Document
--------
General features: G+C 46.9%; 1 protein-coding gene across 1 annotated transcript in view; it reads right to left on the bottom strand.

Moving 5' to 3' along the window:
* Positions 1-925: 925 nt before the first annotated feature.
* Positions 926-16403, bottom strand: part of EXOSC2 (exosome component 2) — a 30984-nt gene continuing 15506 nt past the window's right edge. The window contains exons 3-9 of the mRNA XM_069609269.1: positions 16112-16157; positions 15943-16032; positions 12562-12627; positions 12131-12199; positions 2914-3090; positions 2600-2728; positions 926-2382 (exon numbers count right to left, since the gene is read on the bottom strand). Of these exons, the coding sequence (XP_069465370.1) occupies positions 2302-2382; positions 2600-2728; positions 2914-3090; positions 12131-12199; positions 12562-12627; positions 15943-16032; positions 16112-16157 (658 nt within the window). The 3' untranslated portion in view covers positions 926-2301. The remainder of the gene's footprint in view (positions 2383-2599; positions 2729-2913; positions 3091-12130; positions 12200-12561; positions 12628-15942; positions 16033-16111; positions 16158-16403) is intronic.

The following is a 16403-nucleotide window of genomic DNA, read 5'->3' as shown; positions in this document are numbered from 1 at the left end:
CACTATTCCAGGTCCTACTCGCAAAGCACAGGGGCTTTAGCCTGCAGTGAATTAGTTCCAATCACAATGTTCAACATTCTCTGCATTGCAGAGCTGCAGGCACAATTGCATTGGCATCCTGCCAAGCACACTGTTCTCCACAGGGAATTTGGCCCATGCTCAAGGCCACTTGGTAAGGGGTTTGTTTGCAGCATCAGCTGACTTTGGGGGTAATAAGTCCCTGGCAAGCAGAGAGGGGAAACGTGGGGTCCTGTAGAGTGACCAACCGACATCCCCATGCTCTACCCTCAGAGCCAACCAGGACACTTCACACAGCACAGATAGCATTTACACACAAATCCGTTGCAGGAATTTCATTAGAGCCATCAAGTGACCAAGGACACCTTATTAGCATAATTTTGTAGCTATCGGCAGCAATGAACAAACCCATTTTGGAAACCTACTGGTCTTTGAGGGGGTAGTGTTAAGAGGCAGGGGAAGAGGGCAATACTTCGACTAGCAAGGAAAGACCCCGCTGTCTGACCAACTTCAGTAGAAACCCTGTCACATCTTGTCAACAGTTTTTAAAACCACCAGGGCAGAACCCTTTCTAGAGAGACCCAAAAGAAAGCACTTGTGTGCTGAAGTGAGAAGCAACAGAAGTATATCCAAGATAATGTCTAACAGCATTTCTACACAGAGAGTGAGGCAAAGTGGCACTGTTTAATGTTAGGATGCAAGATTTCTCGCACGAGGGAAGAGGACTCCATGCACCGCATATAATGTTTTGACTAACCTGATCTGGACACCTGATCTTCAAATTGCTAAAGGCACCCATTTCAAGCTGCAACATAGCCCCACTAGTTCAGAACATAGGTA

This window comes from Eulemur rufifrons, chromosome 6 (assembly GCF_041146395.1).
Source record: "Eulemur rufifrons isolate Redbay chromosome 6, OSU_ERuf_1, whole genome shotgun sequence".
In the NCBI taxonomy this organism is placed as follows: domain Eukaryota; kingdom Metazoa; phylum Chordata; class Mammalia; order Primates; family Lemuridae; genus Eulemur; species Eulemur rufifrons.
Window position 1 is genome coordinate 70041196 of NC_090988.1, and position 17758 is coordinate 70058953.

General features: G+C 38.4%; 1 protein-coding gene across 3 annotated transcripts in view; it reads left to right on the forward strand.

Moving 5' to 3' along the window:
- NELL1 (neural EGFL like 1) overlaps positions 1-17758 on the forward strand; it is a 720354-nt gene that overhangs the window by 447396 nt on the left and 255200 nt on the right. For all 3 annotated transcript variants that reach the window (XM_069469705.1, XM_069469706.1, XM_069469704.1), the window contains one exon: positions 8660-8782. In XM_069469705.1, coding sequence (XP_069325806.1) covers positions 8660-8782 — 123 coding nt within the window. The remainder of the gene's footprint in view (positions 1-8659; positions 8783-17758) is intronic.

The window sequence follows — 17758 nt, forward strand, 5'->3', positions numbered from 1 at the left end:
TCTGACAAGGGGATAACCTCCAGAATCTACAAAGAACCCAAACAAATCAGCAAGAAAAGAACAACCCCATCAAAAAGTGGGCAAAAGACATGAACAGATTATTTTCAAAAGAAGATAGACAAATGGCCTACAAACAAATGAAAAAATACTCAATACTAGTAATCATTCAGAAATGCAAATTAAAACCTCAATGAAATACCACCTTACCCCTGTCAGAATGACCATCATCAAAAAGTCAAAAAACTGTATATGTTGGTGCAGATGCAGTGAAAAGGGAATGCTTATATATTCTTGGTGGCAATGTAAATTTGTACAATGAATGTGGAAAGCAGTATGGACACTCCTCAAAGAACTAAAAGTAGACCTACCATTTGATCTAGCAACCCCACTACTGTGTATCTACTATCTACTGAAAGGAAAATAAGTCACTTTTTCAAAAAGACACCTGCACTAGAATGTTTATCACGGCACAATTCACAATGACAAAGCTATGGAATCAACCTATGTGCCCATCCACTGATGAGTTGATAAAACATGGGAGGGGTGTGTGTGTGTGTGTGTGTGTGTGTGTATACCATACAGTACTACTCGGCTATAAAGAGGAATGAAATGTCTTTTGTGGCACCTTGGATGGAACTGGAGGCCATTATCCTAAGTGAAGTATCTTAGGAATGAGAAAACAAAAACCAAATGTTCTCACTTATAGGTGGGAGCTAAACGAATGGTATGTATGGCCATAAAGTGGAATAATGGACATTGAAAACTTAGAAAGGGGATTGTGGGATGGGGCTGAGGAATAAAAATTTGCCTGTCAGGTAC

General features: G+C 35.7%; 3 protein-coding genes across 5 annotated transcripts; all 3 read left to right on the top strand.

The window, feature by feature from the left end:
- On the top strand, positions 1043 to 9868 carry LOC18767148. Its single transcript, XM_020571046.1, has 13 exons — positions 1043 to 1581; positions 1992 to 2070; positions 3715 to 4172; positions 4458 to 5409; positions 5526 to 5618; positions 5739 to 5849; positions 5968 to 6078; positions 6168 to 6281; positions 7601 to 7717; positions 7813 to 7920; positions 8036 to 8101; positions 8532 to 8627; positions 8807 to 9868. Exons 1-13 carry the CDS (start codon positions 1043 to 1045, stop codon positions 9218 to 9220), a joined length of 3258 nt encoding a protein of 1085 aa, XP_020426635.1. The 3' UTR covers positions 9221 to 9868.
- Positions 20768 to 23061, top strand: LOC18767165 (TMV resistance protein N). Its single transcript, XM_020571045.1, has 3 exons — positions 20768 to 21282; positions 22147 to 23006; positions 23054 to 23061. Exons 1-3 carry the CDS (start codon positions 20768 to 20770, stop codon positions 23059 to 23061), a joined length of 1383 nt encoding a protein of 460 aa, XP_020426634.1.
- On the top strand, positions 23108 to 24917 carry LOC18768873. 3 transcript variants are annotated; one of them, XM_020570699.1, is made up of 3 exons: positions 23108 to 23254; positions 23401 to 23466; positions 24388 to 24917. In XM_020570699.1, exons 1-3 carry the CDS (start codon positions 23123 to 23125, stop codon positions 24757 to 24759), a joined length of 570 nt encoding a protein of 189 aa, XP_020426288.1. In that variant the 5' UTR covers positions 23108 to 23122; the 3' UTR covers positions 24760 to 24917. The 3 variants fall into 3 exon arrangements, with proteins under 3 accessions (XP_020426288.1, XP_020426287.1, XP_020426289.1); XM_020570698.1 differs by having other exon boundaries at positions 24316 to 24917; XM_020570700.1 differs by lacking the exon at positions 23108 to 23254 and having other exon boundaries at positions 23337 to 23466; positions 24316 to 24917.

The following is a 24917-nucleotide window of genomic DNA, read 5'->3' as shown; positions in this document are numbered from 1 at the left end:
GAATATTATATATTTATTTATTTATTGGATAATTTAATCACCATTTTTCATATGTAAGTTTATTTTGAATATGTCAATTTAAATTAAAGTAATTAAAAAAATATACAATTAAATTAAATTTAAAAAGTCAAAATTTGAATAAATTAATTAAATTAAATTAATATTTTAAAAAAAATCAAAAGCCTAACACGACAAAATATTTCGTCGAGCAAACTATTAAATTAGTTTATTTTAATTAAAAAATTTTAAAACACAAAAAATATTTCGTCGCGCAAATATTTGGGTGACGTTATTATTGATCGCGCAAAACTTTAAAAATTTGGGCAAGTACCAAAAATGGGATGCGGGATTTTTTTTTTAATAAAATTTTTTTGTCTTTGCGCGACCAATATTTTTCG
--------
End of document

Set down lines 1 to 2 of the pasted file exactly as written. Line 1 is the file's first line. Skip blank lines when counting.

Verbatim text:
General features: G+C 46.9%; 1 protein-coding gene across 1 annotated transcript in view; it reads right to left on the bottom strand.

Moving 5' to 3' along the window: